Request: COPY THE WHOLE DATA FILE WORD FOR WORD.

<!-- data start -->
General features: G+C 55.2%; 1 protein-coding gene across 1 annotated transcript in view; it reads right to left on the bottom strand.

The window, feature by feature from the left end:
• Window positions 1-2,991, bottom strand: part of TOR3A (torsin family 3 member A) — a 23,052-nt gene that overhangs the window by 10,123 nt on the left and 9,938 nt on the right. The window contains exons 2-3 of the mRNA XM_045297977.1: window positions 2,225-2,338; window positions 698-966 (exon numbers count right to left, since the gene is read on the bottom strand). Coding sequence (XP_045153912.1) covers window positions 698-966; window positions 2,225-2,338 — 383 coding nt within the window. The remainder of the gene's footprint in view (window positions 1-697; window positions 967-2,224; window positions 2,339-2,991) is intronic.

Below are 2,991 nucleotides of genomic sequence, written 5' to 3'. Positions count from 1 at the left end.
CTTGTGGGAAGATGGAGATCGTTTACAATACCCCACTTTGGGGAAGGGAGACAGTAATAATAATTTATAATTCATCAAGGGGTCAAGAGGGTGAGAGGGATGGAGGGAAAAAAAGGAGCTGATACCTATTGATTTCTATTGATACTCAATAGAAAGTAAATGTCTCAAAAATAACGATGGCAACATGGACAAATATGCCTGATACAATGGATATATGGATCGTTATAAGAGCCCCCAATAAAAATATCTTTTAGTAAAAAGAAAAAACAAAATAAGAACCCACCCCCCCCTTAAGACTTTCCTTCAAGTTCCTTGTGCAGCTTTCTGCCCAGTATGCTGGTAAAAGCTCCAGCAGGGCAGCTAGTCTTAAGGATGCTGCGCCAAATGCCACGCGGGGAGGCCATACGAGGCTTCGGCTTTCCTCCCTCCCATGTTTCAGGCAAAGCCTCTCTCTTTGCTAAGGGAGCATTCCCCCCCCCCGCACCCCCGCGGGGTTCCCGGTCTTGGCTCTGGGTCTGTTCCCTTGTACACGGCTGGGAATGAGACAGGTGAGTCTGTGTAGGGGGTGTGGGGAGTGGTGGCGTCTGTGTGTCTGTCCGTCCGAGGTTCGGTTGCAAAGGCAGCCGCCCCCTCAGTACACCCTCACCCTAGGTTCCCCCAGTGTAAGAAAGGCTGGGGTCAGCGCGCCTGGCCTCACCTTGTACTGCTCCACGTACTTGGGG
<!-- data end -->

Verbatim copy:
General features: G+C 55.2%; 1 protein-coding gene across 1 annotated transcript in view; it reads right to left on the bottom strand.

The window, feature by feature from the left end:
• Window positions 1-2,991, bottom strand: part of TOR3A (torsin family 3 member A) — a 23,052-nt gene that overhangs the window by 10,123 nt on the left and 9,938 nt on the right. The window contains exons 2-3 of the mRNA XM_045297977.1: window positions 2,225-2,338; window positions 698-966 (exon numbers count right to left, since the gene is read on the bottom strand). Coding sequence (XP_045153912.1) covers window positions 698-966; window positions 2,225-2,338 — 383 coding nt within the window. The remainder of the gene's footprint in view (window positions 1-697; window positions 967-2,224; window positions 2,339-2,991) is intronic.

Below are 2,991 nucleotides of genomic sequence, written 5' to 3'. Positions count from 1 at the left end.
CTTGTGGGAAGATGGAGATCGTTTACAATACCCCACTTTGGGGAAGGGAGACAGTAATAATAATTTATAATTCATCAAGGGGTCAAGAGGGTGAGAGGGATGGAGGGAAAAAAAGGAGCTGATACCTATTGATTTCTATTGATACTCAATAGAAAGTAAATGTCTCAAAAATAACGATGGCAACATGGACAAATATGCCTGATACAATGGATATATGGATCGTTATAAGAGCCCCCAATAAAAATATCTTTTAGTAAAAAGAAAAAACAAAATAAGAACCCACCCCCCCCTTAAGACTTTCCTTCAAGTTCCTTGTGCAGCTTTCTGCCCAGTATGCTGGTAAAAGCTCCAGCAGGGCAGCTAGTCTTAAGGATGCTGCGCCAAATGCCACGCGGGGAGGCCATACGAGGCTTCGGCTTTCCTCCCTCCCATGTTTCAGGCAAAGCCTCTCTCTTTGCTAAGGGAGCATTCCCCCCCCCCGCACCCCCGCGGGGTTCCCGGTCTTGGCTCTGGGTCTGTTCCCTTGTACACGGCTGGGAATGAGACAGGTGAGTCTGTGTAGGGGGTGTGGGGAGTGGTGGCGTCTGTGTGTCTGTCCGTCCGAGGTTCGGTTGCAAAGGCAGCCGCCCCCTCAGTACACCCTCACCCTAGGTTCCCCCAGTGTAAGAAAGGCTGGGGTCAGCGCGCCTGGCCTCACCTTGTACTGCTCCACGTACTTGGGG